Eliminating Prudential Reasons

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I argue, contrary to the consensus of most contemporary work in ethics, that there are no (fundamentally, distinctively) prudential reasons for action. That is to say: there is no class of reasons for action that is distinctively and fundamentally about the promotion of the agent’s own well-being. Considerations to do with the agent’s well-being can supply the agent with reasons only in virtue of her well-being mattering morally or in virtue of her caring about her own well-being. In both of these cases, the way that such prudential considerations supply reasons for action is a way that the well-being of others can supply reasons for action too.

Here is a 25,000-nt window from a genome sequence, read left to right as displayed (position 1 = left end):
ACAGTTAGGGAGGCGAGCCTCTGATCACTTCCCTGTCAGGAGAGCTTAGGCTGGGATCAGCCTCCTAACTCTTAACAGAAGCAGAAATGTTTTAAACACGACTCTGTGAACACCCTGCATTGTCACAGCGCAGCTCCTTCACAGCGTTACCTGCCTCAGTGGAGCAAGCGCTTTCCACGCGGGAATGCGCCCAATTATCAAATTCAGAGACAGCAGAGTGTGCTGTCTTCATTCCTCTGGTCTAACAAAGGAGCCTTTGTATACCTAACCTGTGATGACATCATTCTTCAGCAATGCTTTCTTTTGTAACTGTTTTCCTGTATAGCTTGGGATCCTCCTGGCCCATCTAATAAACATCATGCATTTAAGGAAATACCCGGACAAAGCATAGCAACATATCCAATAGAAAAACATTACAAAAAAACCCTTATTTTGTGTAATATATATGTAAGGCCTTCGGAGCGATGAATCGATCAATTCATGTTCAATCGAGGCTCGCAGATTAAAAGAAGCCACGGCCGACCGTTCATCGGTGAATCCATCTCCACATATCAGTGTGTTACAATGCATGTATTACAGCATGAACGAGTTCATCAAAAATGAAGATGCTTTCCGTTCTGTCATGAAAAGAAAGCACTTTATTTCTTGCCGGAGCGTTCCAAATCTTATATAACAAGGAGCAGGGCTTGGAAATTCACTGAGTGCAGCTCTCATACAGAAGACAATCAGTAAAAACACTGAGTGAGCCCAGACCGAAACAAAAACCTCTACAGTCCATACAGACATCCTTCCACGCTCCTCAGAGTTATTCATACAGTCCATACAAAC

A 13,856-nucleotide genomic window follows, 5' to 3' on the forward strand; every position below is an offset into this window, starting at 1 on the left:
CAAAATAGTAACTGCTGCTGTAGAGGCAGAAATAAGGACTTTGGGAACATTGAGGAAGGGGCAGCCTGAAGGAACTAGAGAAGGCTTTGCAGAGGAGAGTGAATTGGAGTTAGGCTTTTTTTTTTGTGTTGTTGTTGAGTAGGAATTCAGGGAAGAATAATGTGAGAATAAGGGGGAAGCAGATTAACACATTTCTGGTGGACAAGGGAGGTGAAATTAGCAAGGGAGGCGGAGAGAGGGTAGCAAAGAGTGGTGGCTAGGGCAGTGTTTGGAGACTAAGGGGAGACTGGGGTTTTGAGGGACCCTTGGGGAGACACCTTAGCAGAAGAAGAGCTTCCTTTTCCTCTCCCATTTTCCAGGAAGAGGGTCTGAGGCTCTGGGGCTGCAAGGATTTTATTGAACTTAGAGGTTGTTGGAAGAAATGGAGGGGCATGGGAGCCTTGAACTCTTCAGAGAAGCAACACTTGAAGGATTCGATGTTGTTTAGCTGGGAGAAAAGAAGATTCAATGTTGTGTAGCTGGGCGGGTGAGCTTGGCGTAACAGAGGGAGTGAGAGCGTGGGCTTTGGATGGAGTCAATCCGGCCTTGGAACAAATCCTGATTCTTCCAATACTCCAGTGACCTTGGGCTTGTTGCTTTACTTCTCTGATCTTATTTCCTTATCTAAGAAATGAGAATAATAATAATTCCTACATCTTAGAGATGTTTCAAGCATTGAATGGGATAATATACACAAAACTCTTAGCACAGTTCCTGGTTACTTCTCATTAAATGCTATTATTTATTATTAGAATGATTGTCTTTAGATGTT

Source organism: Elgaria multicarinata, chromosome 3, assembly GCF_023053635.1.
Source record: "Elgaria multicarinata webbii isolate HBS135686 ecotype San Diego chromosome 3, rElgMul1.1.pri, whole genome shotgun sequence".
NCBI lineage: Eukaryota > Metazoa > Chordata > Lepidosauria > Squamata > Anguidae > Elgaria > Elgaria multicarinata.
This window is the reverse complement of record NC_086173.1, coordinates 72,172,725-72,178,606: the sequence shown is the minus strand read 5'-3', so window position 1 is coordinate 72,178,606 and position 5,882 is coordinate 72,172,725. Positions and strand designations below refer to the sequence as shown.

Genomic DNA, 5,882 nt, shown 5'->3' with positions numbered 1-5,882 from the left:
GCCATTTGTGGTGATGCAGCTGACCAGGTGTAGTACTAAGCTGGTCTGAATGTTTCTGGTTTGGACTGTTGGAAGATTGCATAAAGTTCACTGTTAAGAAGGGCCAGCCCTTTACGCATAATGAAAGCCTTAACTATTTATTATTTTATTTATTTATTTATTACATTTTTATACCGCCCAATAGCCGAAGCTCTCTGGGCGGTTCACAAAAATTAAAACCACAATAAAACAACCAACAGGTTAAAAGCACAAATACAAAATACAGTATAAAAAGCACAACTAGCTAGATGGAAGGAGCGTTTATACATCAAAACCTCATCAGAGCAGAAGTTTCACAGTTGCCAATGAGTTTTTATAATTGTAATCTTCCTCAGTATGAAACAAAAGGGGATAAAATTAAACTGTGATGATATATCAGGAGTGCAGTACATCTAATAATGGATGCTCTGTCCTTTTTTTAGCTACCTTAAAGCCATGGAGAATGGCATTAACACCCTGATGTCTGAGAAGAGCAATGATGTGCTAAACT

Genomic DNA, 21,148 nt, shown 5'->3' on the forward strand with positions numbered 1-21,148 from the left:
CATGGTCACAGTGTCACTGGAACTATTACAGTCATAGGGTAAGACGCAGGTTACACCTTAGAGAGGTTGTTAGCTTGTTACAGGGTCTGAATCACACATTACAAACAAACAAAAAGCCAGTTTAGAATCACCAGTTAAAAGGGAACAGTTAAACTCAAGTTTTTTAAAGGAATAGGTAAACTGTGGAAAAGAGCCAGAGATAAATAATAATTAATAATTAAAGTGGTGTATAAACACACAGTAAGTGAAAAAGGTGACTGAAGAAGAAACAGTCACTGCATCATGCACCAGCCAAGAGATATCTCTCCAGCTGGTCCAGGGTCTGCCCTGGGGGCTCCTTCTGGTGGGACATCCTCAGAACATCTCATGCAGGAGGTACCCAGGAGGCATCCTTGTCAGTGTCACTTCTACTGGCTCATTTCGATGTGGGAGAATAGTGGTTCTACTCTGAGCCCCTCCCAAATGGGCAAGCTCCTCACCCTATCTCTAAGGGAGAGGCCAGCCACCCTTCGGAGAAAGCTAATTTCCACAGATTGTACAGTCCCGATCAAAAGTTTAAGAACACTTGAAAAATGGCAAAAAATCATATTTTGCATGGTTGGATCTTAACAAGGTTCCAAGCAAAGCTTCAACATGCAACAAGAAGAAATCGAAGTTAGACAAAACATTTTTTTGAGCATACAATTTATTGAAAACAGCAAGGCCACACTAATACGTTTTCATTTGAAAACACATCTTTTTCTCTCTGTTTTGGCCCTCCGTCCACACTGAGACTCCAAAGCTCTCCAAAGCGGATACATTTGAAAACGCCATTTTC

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The Moral Problem.Smith, Michael
Why Be Rational?Kolodny, Niko
The Moral Problem.Smith, Michael

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